Where does this leave the third-degree form? If we were presently using the wrong format, a possible claim is that we should now switch to Beta, that there is a feasible arrangement that would make everyone better off if everyone did so. The move has yet to occur, perhaps because each consumer prefers VHS, given that all other users have VHS. Here we would have a coordination problem of the sort that has been identified in a number of different circumstances.6 Alternatively, the third-degree form would apply if there had been a feasible improvement available at some time in the past, even if none exists today.
One confounding feature of discussions of path dependence is that the term has established meanings in branches of mathematics that some economists have encountered. The meanings are all related to each other, however, and the construction of path dependence from probability theory is analogous to uses that relate to lock-in.
Economists usually first encounter the term path dependence as it relates to integrability conditions. That use is somewhat removed from our present concern, but even there path dependency may be understood as irreversibility, which is not unrelated. A closely related development is the literature of hysteresis in economic variables.7 The meaning closest to the current use in economics is that of stochastic processes that incorporate some concept of memory, as in the following:8 Consider a sequence of binomial choices between two mutually exclusive outcomes A1 and A2. The probabilities of each [either] occurring on the nth trial are Pn and (1 - Pn ) respectively. Writing the event in the ith trial as Ei , the probabilities may be written Pn+1 = f(Pn , En, En-1,...,E1 ). The response probability is said to be "d-trial path dependent" where the probability function can be written f = f (Pn , En, En-1,...,En-d ). In the special case where d = 0, the process is "path independent" (see Arthur 1987: 295, for a consistent usage).
The use of path dependence in economics is, for the most part, loosely analogous to this mathematical construction: Allocations chosen today exhibit memory; they are conditioned on past decisions. It is where such a mathematical process exhibits "sensitive dependence on initial conditions," where past allocations exhibit a controlling influence, that it corresponds most closely to the concerns that economists and others have raised as problems of path dependency. In such a case, "insignificant events" or very small differences among conditions are magnified, bringing about very different outcomes. It is that circumstance that yields both the "non-predictability" and "potential inefficiency" that Arthur (1989: 116) posits as important properties of increasing returns systems, suggesting both the positive and normative research programs associated with path dependency.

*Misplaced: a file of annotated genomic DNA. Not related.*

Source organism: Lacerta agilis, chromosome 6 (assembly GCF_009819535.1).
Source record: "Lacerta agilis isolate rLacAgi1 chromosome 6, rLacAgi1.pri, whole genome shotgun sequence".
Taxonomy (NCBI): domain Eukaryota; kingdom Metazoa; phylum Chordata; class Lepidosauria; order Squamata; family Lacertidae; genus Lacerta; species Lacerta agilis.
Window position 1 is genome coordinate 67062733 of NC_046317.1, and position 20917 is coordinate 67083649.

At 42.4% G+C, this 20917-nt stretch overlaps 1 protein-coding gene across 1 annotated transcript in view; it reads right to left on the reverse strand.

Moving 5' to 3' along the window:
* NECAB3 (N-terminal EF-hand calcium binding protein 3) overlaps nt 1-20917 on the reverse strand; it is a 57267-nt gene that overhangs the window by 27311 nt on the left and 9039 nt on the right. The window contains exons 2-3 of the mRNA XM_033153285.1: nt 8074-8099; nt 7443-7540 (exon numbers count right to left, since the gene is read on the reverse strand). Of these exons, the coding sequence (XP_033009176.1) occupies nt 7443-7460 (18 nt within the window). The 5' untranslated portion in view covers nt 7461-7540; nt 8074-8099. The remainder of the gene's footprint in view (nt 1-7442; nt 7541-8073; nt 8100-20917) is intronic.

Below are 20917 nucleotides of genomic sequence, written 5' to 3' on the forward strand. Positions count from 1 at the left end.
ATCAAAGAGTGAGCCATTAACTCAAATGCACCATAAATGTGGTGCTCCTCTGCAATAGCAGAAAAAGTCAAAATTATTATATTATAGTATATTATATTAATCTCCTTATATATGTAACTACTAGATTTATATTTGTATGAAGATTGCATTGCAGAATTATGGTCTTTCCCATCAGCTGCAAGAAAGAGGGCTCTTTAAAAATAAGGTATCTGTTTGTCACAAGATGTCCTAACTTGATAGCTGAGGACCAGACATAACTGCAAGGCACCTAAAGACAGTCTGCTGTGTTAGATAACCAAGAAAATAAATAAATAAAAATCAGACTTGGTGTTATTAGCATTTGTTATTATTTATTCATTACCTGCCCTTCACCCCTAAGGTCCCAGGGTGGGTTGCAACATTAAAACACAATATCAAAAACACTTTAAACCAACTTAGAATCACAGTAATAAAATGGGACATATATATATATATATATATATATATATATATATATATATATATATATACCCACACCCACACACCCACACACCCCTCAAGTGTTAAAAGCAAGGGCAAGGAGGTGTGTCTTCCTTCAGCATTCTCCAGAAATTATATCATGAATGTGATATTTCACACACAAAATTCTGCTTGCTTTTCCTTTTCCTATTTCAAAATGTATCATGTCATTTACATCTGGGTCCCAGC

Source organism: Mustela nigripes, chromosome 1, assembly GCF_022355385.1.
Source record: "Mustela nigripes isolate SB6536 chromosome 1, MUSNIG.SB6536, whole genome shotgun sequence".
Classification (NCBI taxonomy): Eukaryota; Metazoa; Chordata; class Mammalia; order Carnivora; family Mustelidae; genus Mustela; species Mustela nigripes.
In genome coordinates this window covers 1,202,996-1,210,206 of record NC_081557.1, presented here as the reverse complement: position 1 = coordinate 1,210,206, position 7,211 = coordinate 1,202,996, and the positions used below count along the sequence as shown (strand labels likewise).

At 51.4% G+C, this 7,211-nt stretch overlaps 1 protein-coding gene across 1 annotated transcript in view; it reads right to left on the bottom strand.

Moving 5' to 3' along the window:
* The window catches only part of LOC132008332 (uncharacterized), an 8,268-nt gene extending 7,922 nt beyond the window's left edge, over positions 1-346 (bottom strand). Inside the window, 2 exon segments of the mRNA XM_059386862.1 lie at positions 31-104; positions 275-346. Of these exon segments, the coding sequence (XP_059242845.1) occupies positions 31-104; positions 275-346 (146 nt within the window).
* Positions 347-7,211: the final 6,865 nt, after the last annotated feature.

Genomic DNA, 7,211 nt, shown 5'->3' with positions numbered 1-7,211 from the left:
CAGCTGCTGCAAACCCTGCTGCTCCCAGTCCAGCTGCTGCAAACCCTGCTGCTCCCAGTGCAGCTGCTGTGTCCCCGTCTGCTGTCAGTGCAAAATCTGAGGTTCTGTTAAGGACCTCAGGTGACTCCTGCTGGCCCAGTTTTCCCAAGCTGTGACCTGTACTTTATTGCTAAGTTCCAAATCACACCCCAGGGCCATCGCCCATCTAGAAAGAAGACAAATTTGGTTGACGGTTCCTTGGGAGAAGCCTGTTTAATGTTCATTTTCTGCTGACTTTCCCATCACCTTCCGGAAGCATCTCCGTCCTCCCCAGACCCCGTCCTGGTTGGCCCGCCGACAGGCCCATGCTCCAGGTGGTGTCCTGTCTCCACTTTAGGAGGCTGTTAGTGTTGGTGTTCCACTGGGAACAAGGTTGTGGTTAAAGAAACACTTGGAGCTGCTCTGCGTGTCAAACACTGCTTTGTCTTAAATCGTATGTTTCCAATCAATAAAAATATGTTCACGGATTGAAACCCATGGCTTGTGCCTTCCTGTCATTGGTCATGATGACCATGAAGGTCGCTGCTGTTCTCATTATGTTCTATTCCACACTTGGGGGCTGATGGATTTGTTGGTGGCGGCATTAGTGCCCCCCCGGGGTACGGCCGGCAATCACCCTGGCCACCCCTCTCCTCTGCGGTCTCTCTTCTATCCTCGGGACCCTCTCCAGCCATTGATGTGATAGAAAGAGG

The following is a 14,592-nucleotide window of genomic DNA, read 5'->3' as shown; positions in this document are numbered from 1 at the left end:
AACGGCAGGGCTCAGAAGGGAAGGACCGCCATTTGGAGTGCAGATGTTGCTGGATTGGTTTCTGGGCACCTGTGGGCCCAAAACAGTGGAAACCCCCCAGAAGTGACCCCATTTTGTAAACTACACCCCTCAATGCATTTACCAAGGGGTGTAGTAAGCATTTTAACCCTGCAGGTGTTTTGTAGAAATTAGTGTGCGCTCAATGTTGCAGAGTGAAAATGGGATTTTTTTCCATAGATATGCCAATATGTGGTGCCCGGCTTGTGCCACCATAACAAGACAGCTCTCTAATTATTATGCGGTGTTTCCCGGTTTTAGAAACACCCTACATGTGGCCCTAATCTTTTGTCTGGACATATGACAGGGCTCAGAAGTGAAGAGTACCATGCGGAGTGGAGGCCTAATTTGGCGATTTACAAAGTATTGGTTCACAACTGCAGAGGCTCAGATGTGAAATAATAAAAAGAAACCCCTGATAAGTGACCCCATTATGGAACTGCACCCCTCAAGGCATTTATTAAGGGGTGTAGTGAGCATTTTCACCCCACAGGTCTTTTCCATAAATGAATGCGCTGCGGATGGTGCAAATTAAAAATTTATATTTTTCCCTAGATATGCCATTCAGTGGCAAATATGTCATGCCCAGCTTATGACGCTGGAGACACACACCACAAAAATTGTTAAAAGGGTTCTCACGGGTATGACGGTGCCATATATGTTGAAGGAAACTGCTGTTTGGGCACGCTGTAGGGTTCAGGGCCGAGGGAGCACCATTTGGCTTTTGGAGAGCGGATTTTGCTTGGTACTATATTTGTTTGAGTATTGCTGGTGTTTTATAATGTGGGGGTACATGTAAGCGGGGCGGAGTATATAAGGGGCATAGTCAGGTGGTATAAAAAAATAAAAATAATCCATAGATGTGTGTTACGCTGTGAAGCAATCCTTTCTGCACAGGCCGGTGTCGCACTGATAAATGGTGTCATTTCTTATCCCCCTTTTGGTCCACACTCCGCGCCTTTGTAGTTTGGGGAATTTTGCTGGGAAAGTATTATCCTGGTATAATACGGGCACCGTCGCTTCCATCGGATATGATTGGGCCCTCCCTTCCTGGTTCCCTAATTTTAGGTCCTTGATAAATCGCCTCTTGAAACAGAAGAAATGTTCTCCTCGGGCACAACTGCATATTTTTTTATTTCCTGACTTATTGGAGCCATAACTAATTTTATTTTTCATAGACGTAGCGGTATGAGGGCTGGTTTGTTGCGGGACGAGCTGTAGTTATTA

We turn now to a statement of path dependence for economic allocations that exhibit this characteristic of memory and then consider the associated meanings of any potential inefficiencies that may be implied.9 An allocation process exhibits path dependence if an action a0 from the set A0 taken at some time t0 affects the set of choices An that are available at some later time tn. We define first-degree path dependence as the simple assertion that this intertemporal relationship exists. First-degree path dependence carries no implication that the dependence on initial conditions results in any inefficiency. Action a0 can be said to be path efficient where there is no alternative action a1 A0 such that the discounted present value of the total net benefits of selecting a1 are greater than the discounted present value of net benefits from a0.
Any economy with durable characteristics exhibits path dependence in at least this form. What we have today is in part a consequence of what we had and what we did yesterday. We inherit a capital stock. We also inherit language, customs, laws, grudges, skills -- the wealth of nations. Such a concept is as old as economics. All dynamic models that specify a capital stock that is constrained to change according to a continuous differential equation use this notion of path dependence. So too does the short run concept of variable costs: A firm with fixed assets will continue to use an inferior technology where the average variable costs of the old technology are lower than the average total costs of the new. Under such circumstances, the old firm might be considered "locked-in" to this inferior but still more profitable technology, exhibiting a first-degree form of path dependence.
Second-degree path dependence occurs where an action is taken that subsequent events reveal to be inferior to some alternative. Where information is imperfect, it is inevitable that some durable commitments are shown to be inferior as information is revealed with the passage of time. This problem of imperfect knowledge is present with any action, but it is highlighted by attention to intertemporal paths, especially under conditions of sensitive dependence on initial conditions. The choice of a0 is ex ante path efficient if at each time t0 there is no known alternative action a1 A0 that would provide a greater discounted social benefit than a0. In contrast to simple path efficiency, this leaves open the possibility that at some t>t0 it is revealed that there was some action a1A0 that could have been undertaken at t0 which would have provided greater discounted social benefits than a0. Second degree path dependence then would be said to occur where actions are only ex-ante efficient. While actual outcomes under second degree path dependency may prompt some (naive) regret, seeming inefficiencies are not remediable; the existence or superiority of alternative paths are not known at the time that initial decisions are made.